SANCHEZ: Consella has decided to submit all her report cards this week with a big N/A, not applicable, stamped on every page. One reason Boston teachers have such strong feelings about all this is that the research on academic readiness in this country is so murky. At what point does a child's development become something you can compare, grade, rate or rank, and at what point can you accurately connect a child's development to a set of academic goals or standards?

As some veteran teachers here in Boston point out, five-year-olds are all over the map developmentally, so the new report card is unlikely to shed any light on these questions. But Boston school officials say they've spent years tweaking this policy, and they believe it will really improve instruction. It will also put kindergarten teachers on notice.

Ms. PAT KELLEHER (Teacher): I've taught first grade, and I've had kids that have come into me in first grade, and they have not been ready for first grade.

SANCHEZ: Pat Kelleher has been teaching kindergarten and first grade since 1971. Her classroom is typical, cluttered with small tables and lots of bookshelves, piles of games, puzzles, stuffed animals and a ubiquitous fluffy rug. Kelleher supports the report card policy.

Ms. KELLEHER: When people look at this, they look at it and say, `Oh, my goodness, this is really academic. What happened to the social piece of the report card?' It is academic, but I mean, our job is to teach children. And if your kids aren't making the grade, then maybe the way you're teaching should be changed.

Da, da.

Unidentified Child #1: Dove.

Ms. HELLEHER: What does `da' begin with?

Unidentified Child #2: T, ta.


Unidentified Child #1: D.

Ms. HELLEHER: Wait a minute. This is, like, the second time that I've asked you to sit still. The people beside you can't see, 'cause you keep popping up.

SANCHEZ: Kelleher teaches at Jackson-Mann Elementary in Brighton. This is not a bad school, but some children here are struggling. Seven out of 10 are doing poorly in math and reading. Two out of 10 are so far behind, the school has been issued a warning. Hopefully, the new report card is going to pinpoint the kids' weaknesses earlier, says Kelleher.

Ms. HELLEHER: Hold on for just a second.


Ms. HELLEHER: I just want to show you my letter.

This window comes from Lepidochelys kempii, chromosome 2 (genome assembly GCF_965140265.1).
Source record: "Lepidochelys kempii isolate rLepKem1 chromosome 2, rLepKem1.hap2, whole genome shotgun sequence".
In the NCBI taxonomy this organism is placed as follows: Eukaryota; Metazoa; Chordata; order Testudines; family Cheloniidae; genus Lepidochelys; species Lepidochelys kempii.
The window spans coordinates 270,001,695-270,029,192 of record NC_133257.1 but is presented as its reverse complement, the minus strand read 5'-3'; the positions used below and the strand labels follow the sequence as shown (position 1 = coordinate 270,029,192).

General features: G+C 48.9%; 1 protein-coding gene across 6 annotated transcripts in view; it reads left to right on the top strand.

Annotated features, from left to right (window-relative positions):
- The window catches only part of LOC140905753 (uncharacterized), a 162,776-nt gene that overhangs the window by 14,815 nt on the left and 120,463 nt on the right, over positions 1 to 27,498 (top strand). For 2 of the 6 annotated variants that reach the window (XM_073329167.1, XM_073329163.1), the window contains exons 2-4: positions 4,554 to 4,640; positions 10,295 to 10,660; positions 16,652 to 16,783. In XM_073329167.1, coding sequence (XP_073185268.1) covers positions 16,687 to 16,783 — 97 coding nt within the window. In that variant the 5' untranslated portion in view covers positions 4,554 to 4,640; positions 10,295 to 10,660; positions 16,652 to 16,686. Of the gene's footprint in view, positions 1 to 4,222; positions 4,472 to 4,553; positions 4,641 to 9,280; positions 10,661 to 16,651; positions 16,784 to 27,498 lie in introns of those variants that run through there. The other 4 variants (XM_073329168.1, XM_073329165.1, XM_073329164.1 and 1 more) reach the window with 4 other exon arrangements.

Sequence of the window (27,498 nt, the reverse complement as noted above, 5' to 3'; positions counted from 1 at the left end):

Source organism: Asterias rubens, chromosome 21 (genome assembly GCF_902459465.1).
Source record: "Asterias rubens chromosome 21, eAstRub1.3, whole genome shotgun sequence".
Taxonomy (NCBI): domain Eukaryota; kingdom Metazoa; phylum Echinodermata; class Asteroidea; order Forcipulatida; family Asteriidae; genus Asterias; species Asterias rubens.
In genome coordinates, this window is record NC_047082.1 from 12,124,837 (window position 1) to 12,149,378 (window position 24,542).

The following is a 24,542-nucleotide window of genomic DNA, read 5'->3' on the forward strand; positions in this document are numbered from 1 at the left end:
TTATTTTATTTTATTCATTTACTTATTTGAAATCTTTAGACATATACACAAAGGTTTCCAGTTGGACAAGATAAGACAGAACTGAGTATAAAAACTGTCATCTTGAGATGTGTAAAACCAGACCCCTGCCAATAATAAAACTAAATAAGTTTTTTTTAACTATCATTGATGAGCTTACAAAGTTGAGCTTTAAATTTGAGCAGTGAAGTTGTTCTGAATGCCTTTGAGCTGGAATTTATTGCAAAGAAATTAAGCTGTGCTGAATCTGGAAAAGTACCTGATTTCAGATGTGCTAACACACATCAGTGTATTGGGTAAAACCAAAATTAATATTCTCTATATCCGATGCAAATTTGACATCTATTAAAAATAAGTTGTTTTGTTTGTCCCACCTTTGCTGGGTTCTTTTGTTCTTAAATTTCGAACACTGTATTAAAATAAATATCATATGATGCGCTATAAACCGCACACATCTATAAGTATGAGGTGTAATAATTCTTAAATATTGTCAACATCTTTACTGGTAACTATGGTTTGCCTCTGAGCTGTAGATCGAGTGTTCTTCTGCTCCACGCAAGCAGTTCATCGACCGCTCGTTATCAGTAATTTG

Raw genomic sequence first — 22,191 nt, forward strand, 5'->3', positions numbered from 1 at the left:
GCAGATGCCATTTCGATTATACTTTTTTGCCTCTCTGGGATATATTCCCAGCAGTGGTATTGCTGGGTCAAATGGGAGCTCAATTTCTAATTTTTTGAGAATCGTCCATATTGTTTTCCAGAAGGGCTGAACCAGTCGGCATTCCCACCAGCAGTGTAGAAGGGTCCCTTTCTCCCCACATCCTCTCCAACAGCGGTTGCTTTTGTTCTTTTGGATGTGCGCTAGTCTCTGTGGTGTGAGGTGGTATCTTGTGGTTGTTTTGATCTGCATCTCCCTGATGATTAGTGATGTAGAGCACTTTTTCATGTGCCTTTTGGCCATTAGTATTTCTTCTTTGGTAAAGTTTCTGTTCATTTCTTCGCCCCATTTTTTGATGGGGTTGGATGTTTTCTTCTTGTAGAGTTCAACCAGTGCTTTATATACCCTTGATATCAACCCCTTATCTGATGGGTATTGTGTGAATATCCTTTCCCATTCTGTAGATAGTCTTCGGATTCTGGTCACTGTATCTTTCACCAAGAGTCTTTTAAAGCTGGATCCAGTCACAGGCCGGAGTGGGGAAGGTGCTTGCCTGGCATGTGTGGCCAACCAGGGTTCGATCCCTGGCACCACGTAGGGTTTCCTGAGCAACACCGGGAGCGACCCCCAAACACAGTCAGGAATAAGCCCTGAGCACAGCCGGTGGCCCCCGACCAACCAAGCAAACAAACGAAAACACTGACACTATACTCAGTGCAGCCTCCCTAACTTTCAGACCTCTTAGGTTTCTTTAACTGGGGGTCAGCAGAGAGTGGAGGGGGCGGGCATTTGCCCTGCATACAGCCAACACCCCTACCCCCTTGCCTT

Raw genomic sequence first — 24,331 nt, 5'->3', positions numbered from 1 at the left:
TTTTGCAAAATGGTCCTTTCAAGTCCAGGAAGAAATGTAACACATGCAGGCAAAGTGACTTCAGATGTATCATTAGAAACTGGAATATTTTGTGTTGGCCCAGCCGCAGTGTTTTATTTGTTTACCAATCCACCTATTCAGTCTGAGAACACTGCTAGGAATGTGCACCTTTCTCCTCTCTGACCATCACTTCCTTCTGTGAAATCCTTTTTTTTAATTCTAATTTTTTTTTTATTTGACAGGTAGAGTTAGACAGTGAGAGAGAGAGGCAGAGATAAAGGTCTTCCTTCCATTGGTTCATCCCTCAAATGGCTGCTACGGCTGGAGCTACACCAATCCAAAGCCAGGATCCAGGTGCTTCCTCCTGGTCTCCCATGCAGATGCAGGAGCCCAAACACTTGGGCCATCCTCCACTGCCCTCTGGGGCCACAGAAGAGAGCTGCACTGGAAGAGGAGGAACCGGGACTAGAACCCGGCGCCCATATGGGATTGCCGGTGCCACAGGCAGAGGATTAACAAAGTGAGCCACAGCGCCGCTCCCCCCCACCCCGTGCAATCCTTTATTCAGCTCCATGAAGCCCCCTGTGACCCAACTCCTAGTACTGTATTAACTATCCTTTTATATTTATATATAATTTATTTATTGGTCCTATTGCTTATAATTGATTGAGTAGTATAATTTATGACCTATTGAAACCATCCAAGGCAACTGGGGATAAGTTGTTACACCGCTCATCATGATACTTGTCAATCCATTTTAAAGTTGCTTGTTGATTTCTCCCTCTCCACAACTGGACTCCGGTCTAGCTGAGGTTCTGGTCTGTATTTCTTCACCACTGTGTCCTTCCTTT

SANCHEZ: Kelleher walks to her desk and comes back with a letter that she sent parents a few days ago, reassuring them that the new report card is a good thing.

Ms. HELLEHER: This is what I wrote to my parents. It says, `A little bit about the report card. The first marking period has closed, and I'd like to...'

SANCHEZ: If nothing else, the new kindergarten report card will be a wake-up call for parents, says Joanne Russell. She's a principal at Jackson-Mann Elementary.

Ms. JOANNE RUSSELL (Principal, Jackson-Mann Elementary School): Parents are going to ask, `What can I do to help my child?' And for some of those parents that have not been as active in the child's life as they should be are going to switch gears and hopefully read to their children for 15 minutes a day.

SANCHEZ: I asked Russell, `Won't the new kindergarten report card create more stress for kids and parents?'

Ms. RUSSELL: Don't even get me going on that. I can't believe in this school, in this city, that giving a report card to kindergarten children is going to cause stress on the part of the child. It just ain't going to happen.

Group of People: (Singing) ...down the chimney with good Saint Nick.

Unidentified Woman: Keep in rhythm. Ready?

SANCHEZ: Russell says as long as she is in charge here, the report card will be only one more tool for gauging kindergartners' progress, along with teacher observation and evaluation of children's work over time. Next month Boston will decide which schools, if any, will get a waiver and not be required to issue kindergarten report cards. Claudio Sanchez, NPR News.

(Soundbite of music)

SIEGEL: To compare Boston's new kindergarten report cards with a much simpler version used three decades ago, you can go to our Web site, npr.org.

— All Things Considered
National Public Radio